£5.4M Project Aims to Develop World’s Largest Network of Electric Workboats
The University of Plymouth has strengthened its position at the forefront of clean maritime innovation thanks to a new initiative that will deploy the world’s largest network of electric workboats.
The Zero Emission Network of Workboats (ZENOW) project has received £4.1 million in grant funding from the UK Shipping Office for Reducing Emissions (UK SHORE) and Innovate UK as part of its Zero Emissions Vessels and Infrastructure competition (ZEVI).
It brings the total funding secured by the project to £5.4 million and marks a step change in zero emission workboat operations, delivering commercial clean maritime technology.
ZENOW is a partnership of 15 UK marine businesses and organizations, that will ultimately deploy 20 electric workboats, powered by five new chargers.
The project will also code the boats ready for service and then, during and after a three-year period, analyze the data to provide evidence, advice and support for any of the circa 10,000 small harbors and marinas across the world getting ready to switch to electric.
Led by RS Electric Boats Ltd, the projects also bring together the University of Plymouth, Lloyd’s Register EMEA, Aqua superPower Ltd, Falmouth Harbour Commissioners, Yarmouth (IOW) Harbour Commissioners, Zero Marine Services Ltd, Cheetah Marine International Ltd, Urban Truant Power Ltd, Environment Agency, RAD Propulsion Ltd, Royal Yachting Association, WPNSA Ltd, Fowey Harbour Commissioners, and Salcombe Harbour Authority.
As part of the consortium, researchers from the University of Plymouth will be carrying out data analysis, building on their extensive work across the clean maritime sector.
This has previously included enabling the launching of the UK’s first electric passenger ferries, and then leading a project to develop the first UK charging network for electric maritime vessels.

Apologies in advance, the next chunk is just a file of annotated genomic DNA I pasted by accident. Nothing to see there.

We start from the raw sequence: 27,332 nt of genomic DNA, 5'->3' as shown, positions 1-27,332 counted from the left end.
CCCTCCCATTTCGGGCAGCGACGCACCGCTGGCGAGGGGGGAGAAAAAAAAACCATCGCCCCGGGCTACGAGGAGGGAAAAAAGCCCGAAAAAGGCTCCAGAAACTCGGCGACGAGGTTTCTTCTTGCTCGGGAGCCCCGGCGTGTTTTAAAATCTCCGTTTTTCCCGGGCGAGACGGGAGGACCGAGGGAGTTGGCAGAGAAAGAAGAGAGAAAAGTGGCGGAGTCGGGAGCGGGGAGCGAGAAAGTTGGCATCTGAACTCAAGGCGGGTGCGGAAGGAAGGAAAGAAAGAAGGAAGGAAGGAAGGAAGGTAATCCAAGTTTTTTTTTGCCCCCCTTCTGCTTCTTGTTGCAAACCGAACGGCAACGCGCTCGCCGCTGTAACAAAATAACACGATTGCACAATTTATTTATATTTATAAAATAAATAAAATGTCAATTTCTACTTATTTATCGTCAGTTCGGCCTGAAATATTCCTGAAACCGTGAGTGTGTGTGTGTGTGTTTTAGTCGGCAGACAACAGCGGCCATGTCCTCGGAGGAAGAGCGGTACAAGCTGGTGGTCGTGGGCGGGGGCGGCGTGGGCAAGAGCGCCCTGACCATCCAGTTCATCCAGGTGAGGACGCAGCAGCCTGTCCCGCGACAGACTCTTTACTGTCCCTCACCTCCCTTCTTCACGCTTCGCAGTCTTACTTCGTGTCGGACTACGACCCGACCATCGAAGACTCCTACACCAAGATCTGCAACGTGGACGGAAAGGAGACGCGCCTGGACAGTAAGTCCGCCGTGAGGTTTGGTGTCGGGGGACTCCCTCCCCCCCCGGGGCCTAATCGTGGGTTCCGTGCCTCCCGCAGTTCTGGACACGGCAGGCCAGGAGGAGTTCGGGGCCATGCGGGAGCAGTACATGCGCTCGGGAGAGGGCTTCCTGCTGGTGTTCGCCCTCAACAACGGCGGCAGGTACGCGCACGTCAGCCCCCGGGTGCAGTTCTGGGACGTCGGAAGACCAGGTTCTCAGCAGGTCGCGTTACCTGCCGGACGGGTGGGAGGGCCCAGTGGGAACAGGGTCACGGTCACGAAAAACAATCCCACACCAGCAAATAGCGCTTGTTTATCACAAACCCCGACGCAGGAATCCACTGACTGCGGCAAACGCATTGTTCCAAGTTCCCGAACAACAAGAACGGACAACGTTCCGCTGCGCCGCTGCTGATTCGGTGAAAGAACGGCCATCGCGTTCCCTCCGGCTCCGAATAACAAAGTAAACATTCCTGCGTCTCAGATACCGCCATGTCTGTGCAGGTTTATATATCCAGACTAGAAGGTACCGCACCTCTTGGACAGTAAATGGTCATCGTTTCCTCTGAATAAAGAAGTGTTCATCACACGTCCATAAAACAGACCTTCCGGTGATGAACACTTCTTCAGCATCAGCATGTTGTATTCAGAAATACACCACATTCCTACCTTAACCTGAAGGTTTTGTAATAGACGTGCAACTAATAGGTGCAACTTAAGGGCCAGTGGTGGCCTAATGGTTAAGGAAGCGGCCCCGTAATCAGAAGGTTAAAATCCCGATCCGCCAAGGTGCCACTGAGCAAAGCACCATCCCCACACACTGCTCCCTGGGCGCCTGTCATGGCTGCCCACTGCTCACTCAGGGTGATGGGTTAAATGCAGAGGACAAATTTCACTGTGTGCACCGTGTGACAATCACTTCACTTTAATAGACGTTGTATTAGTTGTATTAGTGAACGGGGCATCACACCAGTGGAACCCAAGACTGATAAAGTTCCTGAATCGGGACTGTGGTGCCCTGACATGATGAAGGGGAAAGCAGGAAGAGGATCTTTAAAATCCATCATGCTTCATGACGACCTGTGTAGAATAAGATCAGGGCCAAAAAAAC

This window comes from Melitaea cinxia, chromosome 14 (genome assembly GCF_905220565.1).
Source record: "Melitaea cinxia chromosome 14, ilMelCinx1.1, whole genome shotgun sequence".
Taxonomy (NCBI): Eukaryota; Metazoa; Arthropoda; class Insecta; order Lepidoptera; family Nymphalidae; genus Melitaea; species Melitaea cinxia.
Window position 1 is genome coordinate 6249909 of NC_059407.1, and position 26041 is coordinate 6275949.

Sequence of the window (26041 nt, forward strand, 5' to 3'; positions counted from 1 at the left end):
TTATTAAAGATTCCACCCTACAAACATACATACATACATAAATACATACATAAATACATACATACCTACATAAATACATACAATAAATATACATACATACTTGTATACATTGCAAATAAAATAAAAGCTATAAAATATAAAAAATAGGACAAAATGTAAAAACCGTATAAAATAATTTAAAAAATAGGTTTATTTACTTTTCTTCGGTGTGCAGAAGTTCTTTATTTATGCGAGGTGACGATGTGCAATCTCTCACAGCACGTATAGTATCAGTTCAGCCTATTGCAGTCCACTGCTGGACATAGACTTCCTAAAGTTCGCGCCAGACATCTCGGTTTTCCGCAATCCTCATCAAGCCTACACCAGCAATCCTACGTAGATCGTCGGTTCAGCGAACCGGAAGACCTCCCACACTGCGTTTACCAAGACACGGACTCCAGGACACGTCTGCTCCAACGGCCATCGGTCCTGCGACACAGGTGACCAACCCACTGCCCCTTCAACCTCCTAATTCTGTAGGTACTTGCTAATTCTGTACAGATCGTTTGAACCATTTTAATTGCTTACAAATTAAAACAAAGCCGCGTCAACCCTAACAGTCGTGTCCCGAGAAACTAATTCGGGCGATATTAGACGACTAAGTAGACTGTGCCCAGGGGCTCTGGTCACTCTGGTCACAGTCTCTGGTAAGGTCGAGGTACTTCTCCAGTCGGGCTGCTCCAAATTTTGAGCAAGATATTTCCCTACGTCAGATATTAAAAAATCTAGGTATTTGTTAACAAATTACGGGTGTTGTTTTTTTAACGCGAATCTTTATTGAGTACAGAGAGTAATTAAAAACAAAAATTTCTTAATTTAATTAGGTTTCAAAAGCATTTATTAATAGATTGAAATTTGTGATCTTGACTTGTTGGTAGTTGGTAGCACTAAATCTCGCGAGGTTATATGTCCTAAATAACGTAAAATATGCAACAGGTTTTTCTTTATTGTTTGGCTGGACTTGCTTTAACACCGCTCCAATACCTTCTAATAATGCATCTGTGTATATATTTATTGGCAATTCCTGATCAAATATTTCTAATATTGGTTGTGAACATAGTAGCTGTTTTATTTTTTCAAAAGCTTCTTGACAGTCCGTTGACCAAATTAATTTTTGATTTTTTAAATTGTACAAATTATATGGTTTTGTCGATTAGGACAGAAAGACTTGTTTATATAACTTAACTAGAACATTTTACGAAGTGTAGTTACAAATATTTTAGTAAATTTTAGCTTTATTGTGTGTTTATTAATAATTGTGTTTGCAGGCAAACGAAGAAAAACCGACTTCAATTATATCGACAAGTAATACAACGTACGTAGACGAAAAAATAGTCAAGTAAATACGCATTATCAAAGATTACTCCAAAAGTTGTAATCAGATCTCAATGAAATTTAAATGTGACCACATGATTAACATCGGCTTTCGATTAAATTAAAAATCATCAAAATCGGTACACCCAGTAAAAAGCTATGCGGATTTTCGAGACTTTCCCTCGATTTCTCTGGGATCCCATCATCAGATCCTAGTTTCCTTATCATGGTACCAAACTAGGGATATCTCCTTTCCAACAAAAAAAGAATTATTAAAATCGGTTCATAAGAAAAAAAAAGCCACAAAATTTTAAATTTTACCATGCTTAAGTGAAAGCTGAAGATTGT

The technology and partnerships we have helped to develop through our existing projects have laid the foundations for the wider expansion of the clean maritime sector. This project will further its potential to grow and deliver a fleet of boats that make a positive and lasting impact. It directly aligns with the Government’s Clean Maritime 2050 strategy and will benefit the maritime sector and society more broadly as well, said Sarah Fear, Project and Knowledge Exchange Manager.
The ZENOW project’s fleet of electric workboats will be delivered to 10 UK locations by March 2025, and the project includes a three-year demonstration phase with various partners operating the vessels in representative environments.
Sea trial data will form part of the partners’ detailed work to understand and develop how electric boats are used in practice, for example, by providing data on exact duty cycles and usage patterns.
This data will enable ZENOW to advise on adopting electric technology in a maritime environment and help shape other geographical electric networks.
The twenty boats will be connected virtually, with the project’s technology partners, RAD Propulsion and Aqua SuperPower, delivering fleet-wide monitoring systems to collect operational and performance data.
Jon Partridge, CEO of RS Electric Boats, said: “This data will give us the know-how to understand how people operate the vessels. Electric boats are wanted all round the world, and ZENOW will be able to offer a series of like for like cases, giving people the confidence that electric can work in their environments. The network covers a broad sector of commercial work and activities. It also has very good representation across the commercial marine sector, which means that not only will we be protecting the marine environment, we’ll also be creating blueprints for others in the sector.”